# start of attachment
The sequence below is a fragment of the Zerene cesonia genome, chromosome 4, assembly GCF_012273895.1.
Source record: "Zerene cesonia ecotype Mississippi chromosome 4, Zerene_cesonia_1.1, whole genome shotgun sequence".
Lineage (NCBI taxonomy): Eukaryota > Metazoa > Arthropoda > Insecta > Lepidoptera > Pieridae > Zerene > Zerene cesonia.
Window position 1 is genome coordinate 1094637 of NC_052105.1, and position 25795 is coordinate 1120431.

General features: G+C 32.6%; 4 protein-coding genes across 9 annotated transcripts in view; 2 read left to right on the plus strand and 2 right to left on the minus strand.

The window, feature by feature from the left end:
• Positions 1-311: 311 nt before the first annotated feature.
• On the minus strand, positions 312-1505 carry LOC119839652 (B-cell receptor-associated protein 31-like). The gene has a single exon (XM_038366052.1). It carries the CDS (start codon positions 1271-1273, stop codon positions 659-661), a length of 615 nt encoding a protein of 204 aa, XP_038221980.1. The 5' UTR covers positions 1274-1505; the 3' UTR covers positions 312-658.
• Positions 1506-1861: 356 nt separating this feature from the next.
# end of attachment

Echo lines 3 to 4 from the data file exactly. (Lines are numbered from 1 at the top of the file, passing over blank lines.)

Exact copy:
Lineage (NCBI taxonomy): Eukaryota > Metazoa > Arthropoda > Insecta > Lepidoptera > Pieridae > Zerene > Zerene cesonia.
Window position 1 is genome coordinate 1094637 of NC_052105.1, and position 25795 is coordinate 1120431.